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Comments (13)

  1. Submitted by Bob Barnes on 01/08/2019 - 09:51 am.

    One note about a gas tax, all consumers get their food and goods via trucks. Everyone benefits from the roads so everyone should pay for their repairs and upkeep.

    Legalizing then taxing weed is both good and bad. It should be legal as it has medical uses and prohibition has never worked. However it should not be taxed or regulated as that will just create yet another criminal enterprise since it would be cheaper to buy it illegally.

    As the 5th highest taxed state, it’s long past time to prioritize spending and stop raising taxes. The met council should be abolished saving millions a year in salaries and benefits alone. Light Rail needs to be sold off if possible to private enterprise or shut down if it can’t be sold. The amount of money wasted and lost on that alone would likely fix every road and bridge in the state. There are many other places we can cut since the budget has doubled in the last 10 to 15 years.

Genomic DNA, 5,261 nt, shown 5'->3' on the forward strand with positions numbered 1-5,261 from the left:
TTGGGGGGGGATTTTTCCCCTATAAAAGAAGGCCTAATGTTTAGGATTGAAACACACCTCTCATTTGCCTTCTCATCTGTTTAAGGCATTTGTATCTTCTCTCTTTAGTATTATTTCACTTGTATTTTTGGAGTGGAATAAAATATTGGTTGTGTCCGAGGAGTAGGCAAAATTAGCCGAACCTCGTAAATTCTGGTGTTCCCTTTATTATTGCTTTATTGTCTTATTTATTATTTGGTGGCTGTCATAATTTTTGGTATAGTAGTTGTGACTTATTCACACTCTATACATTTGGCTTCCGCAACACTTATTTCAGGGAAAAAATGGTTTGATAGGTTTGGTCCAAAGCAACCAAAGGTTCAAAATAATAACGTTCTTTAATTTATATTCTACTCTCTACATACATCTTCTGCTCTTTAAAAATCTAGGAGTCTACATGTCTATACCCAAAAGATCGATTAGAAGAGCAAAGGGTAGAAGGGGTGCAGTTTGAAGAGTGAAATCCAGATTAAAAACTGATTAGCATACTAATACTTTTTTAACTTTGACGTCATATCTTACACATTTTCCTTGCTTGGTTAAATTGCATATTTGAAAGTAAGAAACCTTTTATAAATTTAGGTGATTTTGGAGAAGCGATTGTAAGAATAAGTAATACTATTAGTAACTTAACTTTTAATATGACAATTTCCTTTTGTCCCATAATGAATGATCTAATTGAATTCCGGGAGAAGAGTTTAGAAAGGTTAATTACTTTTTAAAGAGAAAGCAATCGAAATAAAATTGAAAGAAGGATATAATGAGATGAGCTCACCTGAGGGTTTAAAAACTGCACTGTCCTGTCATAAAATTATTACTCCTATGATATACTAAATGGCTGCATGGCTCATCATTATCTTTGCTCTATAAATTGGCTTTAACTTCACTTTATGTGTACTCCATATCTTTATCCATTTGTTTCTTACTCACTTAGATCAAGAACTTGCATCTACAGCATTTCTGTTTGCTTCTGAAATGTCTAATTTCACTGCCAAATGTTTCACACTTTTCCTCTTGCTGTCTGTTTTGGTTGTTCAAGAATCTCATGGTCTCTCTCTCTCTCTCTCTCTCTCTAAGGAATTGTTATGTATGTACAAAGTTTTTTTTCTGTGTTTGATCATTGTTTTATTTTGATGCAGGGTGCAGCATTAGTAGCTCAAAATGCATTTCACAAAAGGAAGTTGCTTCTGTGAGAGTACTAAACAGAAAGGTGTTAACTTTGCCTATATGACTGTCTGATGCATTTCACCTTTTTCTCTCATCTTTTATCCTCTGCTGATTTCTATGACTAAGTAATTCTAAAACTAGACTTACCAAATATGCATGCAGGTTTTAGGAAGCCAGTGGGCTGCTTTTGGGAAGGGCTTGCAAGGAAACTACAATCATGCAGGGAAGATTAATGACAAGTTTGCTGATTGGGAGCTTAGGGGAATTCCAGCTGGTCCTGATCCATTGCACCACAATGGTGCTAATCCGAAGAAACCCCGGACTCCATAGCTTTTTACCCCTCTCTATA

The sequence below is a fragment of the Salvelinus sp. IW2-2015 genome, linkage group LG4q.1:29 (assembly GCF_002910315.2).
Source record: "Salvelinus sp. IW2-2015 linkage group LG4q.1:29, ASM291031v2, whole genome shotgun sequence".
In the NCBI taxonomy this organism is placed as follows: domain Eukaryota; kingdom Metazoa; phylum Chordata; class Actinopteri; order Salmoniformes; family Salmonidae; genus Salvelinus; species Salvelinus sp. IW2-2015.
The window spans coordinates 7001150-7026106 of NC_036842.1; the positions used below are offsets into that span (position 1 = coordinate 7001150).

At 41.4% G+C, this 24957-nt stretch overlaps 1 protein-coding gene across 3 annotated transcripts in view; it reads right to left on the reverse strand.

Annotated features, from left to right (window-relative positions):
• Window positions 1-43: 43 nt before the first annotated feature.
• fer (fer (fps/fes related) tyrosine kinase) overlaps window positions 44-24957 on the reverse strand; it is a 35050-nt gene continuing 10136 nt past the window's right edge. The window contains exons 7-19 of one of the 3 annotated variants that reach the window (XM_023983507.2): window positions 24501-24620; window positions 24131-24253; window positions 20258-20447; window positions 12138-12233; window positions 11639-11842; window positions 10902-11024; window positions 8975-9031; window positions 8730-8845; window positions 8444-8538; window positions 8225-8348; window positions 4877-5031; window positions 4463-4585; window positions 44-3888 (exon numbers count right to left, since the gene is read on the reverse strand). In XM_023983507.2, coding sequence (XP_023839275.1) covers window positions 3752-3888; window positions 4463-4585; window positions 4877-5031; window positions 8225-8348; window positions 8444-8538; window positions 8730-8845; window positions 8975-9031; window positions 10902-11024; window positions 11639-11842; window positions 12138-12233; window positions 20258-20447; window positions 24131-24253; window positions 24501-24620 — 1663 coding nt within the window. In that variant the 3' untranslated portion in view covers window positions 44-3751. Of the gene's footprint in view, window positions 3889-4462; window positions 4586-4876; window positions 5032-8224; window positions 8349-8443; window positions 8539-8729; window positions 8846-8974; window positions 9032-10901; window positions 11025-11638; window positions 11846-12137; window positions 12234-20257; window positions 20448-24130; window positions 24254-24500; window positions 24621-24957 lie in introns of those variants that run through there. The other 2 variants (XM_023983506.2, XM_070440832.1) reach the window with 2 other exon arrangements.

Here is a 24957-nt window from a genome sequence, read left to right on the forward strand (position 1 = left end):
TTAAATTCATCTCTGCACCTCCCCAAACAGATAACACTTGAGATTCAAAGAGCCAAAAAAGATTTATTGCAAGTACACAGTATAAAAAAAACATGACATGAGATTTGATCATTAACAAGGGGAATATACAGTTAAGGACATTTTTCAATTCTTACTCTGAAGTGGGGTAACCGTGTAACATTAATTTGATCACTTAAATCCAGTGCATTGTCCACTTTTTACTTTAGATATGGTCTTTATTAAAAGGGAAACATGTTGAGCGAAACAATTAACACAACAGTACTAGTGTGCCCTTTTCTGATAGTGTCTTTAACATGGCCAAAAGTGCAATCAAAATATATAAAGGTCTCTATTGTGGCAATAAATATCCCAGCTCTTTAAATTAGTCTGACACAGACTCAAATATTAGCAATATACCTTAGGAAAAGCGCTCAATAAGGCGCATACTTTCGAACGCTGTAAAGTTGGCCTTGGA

• Submitted by Pat Terry on 01/08/2019 - 01:00 pm.

      That’s a recipe for economic disaster (other than the weed legalization bit). Why don’t Republicans understand economics.

      • Submitted by Bob Barnes on 01/08/2019 - 01:27 pm.

        You keep saying that so prove your claim. The state takes in way more than enough revenue to pay for the essentials. The problem is it wastes a lot of the revenue on things that don’t benefit the entire state or things lobbyists want.

        Spending a billion+ dollars on something a tiny fraction of the population will ever use is a waste of money. That money spent on roads and bridges across the entire state would benefit every person in the state. Same can be said for the Twins and Vikings stadiums. Only a small fraction of the state population will ever go to an event there. Had we not raised taxes and gave them insane property tax deals and took out bonds to pay for these things, Minnesotans in general would be better off.

        • Submitted by ian wade on 01/08/2019 - 02:08 pm.

          Light rail isn’t going anywhere, in fact mass transit is going to be expanded. Young people have no interest in owning vehicles and technology is on the cusp of hurling them towards obsolescence.